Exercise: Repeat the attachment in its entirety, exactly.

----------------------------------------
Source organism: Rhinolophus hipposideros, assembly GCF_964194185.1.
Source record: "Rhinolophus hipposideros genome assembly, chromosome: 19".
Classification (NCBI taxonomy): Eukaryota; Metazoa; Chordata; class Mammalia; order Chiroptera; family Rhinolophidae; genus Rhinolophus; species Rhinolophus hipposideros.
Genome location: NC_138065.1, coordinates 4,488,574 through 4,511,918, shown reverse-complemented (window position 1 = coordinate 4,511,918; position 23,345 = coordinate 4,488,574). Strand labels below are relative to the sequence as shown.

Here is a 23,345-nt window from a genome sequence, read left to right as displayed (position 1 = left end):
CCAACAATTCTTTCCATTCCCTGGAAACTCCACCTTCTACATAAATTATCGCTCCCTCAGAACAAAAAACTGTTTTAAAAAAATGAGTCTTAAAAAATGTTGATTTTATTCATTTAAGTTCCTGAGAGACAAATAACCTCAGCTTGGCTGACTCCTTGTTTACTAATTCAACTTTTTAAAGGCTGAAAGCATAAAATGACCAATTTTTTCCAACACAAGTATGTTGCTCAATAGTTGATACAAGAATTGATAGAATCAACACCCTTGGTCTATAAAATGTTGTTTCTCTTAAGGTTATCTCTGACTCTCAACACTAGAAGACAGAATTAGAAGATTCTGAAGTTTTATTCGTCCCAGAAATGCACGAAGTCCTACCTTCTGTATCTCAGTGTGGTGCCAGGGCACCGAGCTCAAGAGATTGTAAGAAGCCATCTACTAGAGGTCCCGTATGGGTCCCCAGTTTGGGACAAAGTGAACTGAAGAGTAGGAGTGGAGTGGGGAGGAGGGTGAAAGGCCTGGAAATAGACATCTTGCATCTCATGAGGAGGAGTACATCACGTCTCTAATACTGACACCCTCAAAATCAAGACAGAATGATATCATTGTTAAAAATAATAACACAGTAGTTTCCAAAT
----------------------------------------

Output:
Source organism: Rhinolophus hipposideros, assembly GCF_964194185.1.
Source record: "Rhinolophus hipposideros genome assembly, chromosome: 19".
Classification (NCBI taxonomy): Eukaryota; Metazoa; Chordata; class Mammalia; order Chiroptera; family Rhinolophidae; genus Rhinolophus; species Rhinolophus hipposideros.
Genome location: NC_138065.1, coordinates 4,488,574 through 4,511,918, shown reverse-complemented (window position 1 = coordinate 4,511,918; position 23,345 = coordinate 4,488,574). Strand labels below are relative to the sequence as shown.

Here is a 23,345-nt window from a genome sequence, read left to right as displayed (position 1 = left end):
CCAACAATTCTTTCCATTCCCTGGAAACTCCACCTTCTACATAAATTATCGCTCCCTCAGAACAAAAAACTGTTTTAAAAAAATGAGTCTTAAAAAATGTTGATTTTATTCATTTAAGTTCCTGAGAGACAAATAACCTCAGCTTGGCTGACTCCTTGTTTACTAATTCAACTTTTTAAAGGCTGAAAGCATAAAATGACCAATTTTTTCCAACACAAGTATGTTGCTCAATAGTTGATACAAGAATTGATAGAATCAACACCCTTGGTCTATAAAATGTTGTTTCTCTTAAGGTTATCTCTGACTCTCAACACTAGAAGACAGAATTAGAAGATTCTGAAGTTTTATTCGTCCCAGAAATGCACGAAGTCCTACCTTCTGTATCTCAGTGTGGTGCCAGGGCACCGAGCTCAAGAGATTGTAAGAAGCCATCTACTAGAGGTCCCGTATGGGTCCCCAGTTTGGGACAAAGTGAACTGAAGAGTAGGAGTGGAGTGGGGAGGAGGGTGAAAGGCCTGGAAATAGACATCTTGCATCTCATGAGGAGGAGTACATCACGTCTCTAATACTGACACCCTCAAAATCAAGACAGAATGATATCATTGTTAAAAATAATAACACAGTAGTTTCCAAAT